Letters

Letters 10-27-2014

Paging Doctor Dan: The doctor’s promise to repeal Obamacare reminds me of the frantic restaurant owner hurrying to install an exhaust fan after the kitchen burns down. He voted 51 times to replace the ACA law; a colossal waste of money and time. It’s here to stay and he has nothing to replace it.

Evolution Is Real Science: Breathtaking inanity. That was the term used by Judge John Jones III in his elegant evisceration of creationist arguments attempting to equate it to evolutionary theory in his landmark Kitzmiller vs. Dover Board of Education decision in 2005.

U.S. No Global Police: Steven Tuttle in the October 13 issue is correct: our military, under the leadership of the President (not the Congress) is charged with protecting the country, its citizens, and its borders. It is not charged with  performing military missions in other places in the world just because they have something we want (oil), or we don’t like their form of government, or we want to force them to live by the UN or our rules.

Graffiti: Art Or Vandalism?: I walk the [Grand Traverse] Commons frequently and sometimes I include the loop up to the cistern just to go and see how the art on the cistern has evolved. Granted there is the occasional gross image or word but generally there is a flurry of color.

NMEAC Snubbed: Northern Michigan Environmental Action Council (NMEAC) is the Grand Traverse region’s oldest grassroots environmental advocacy organization. Preserving the environment through citizen action and education is our mission.

Vote, Everyone: Election Day on November 4 is fast approaching, and now is the time to make a commitment to vote. You may be getting sick of the political ads on TV, but instead, be grateful that you live in a free country with open elections. Take the time to learn about the candidates by contacting your county parties and doing research.

Do Fluoride Research: Hydrofluorosilicic acid, H2SiF6, is a byproduct from the production of fertilizer. This liquid, not environmentally safe, is scrubbed from the chimney of the fertilizer plant, put into containers, and shipped. Now it is a ‘product’ added to the public drinking water.

Meet The Homeless: As someone who volunteers for a Traverse City organization that works with homeless people, I am appalled at what is happening at the meetings regarding the homeless shelter. The people fighting this shelter need to get to know some homeless families. They have the wrong idea about who the homeless are.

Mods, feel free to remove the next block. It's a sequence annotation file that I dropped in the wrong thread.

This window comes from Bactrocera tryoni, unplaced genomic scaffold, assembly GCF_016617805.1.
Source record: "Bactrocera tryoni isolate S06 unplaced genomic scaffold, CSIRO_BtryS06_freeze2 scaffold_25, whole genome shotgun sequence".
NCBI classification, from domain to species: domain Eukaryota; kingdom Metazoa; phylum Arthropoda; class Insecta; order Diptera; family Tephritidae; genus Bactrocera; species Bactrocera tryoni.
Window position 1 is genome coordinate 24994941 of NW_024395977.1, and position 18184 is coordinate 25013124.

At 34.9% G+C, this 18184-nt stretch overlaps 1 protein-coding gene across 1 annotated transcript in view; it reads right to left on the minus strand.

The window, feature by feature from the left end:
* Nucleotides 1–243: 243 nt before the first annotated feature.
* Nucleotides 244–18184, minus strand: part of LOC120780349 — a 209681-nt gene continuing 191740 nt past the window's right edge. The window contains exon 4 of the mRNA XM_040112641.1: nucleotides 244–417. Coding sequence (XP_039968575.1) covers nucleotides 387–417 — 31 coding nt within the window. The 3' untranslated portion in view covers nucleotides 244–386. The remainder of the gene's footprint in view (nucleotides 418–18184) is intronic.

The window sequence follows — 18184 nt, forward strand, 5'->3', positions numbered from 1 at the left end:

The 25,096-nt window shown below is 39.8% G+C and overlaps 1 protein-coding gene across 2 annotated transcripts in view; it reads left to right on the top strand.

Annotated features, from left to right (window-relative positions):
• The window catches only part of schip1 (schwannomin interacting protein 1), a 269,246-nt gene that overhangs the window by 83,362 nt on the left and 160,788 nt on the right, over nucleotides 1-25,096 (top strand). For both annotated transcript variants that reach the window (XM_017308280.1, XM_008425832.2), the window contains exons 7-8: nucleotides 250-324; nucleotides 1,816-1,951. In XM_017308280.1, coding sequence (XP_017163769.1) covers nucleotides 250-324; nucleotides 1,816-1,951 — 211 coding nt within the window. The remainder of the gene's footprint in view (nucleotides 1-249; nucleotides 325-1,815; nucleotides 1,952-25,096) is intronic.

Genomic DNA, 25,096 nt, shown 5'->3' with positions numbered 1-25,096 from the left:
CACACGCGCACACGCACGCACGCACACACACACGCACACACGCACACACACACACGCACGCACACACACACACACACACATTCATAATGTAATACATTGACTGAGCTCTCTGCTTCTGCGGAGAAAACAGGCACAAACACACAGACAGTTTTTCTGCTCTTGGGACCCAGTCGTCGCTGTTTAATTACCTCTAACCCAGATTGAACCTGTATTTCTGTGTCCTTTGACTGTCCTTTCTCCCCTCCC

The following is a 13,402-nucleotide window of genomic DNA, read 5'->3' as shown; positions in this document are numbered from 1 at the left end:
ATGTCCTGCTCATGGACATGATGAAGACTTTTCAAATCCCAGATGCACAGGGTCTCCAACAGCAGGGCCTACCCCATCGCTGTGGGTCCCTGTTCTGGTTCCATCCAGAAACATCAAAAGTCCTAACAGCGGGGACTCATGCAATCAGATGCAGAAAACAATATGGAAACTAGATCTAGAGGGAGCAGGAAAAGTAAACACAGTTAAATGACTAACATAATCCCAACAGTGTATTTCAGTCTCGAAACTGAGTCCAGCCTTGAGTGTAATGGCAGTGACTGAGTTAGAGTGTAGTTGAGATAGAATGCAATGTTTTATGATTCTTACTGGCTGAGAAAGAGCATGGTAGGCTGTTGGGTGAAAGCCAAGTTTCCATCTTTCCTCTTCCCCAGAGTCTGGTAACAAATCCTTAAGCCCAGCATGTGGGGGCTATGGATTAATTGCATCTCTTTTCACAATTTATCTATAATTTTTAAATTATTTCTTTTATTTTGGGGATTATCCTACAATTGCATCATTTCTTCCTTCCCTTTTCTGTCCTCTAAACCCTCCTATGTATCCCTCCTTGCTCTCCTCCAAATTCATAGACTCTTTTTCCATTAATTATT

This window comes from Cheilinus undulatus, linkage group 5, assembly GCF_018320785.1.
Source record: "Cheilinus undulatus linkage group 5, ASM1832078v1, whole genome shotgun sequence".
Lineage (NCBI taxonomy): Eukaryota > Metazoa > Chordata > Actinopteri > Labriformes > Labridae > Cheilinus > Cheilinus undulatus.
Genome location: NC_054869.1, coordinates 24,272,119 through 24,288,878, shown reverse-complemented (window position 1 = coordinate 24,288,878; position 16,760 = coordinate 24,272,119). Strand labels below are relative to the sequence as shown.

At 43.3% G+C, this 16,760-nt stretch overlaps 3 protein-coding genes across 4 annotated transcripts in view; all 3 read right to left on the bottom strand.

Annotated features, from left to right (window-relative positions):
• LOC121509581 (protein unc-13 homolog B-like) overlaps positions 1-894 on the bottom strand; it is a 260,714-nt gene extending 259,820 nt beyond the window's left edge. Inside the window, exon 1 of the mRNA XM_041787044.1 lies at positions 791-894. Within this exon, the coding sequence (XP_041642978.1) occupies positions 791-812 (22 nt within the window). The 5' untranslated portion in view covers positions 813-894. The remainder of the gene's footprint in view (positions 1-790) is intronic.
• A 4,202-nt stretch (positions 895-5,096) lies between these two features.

Home · Articles · News · Letters · Letters 8/16/07
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Letters 8/16/07

- August 16th, 2007
When the music‘s over...
Oh my god..... Enough about this so-called music scene and all the bullshit that goes along with it. There is no music scene here!
Just a dog and pony show for all the fudgies, with the same f-ing cast of characters. Hey guys, (you know who you are), let‘s all form duos and do the soft shoe for the tourists, shall we? This is vacation land, not L.A., N.Y., Nashville, or even Detroit.
There used to be music made here, but not since the ‘90s, and even then, it was dicey. Why make real music, when you can hide in Traverse City, sit down, get lazy, and play “Margaritaville“ & “Brown Eyed Girl“...
Please stop thinking it’s ever going to be more than it is. Anybody can play the same old song. Those who can play are the ones responsible for letting the music die, by settling for the easy dollar and the status quo.

John C. Hefti • TC

Proud to play
Kudos to John Ivan Greilick for laying it out for the masses (“Ramblings of a Full-Time Musician,“ 8/2).
It’s a common misconception that musicians work a few nights a week for a few hours a night, and screw around the rest of the time. We work hard, and we’ve put in years and years of practice, studying a myriad of different genres, styles and musicians. And to top it off, we’ve had to learn how to be entrepreneurs and conduct a business out of our homes (and cars) at the same time.
It’s a job. It’s a great job most of the time, but it’s still a job. And to be a success at it in Northern Michigan takes a lot, and I mean a LOT of work... chasing down live gigs, recording jobs, jingles, looking for anything to try and find the next paycheck.
Also, as Ivan said, I’m not familiar with any “backstabbing backwoods” musical politics around here either. I network with dozens of musicians constantly, referring people I know and trust musically and professionally all the time. It’s great to have a network of true professionals who are as interested in presenting themselves professionally as they are working at their craft. It makes us all look good to cooperate in such a manner, and most of us do.
I’m proud to be a full-time musician in Northern Michigan, and feel blessed to have become part of a wonderful musical community that includes Ivan, Ron Getz, Jason Kott, Mark Camp, Don Julin, and a host of other talented professionals in our area. Anyone who can’t see what a great community we have here either isn’t interested in finding it, or is simply bitter about what they can’t achieve or don’t understand. And that is nobody’s fault but their own.

Pete Kehoe • Petoskey

Health care a mess
I just received your article on “Overdosing the Elderly” (7/19) from my sister-in-law, Lija Ditmar. The experience of my mother-in-law, Mimi Celmins, is both horrifying and unbelievable!
Your article was very complete about treatment of the elderly. You may be interested to know that this occurence is not restricted to that particular Grand Rapids Hospital, or to the elderly.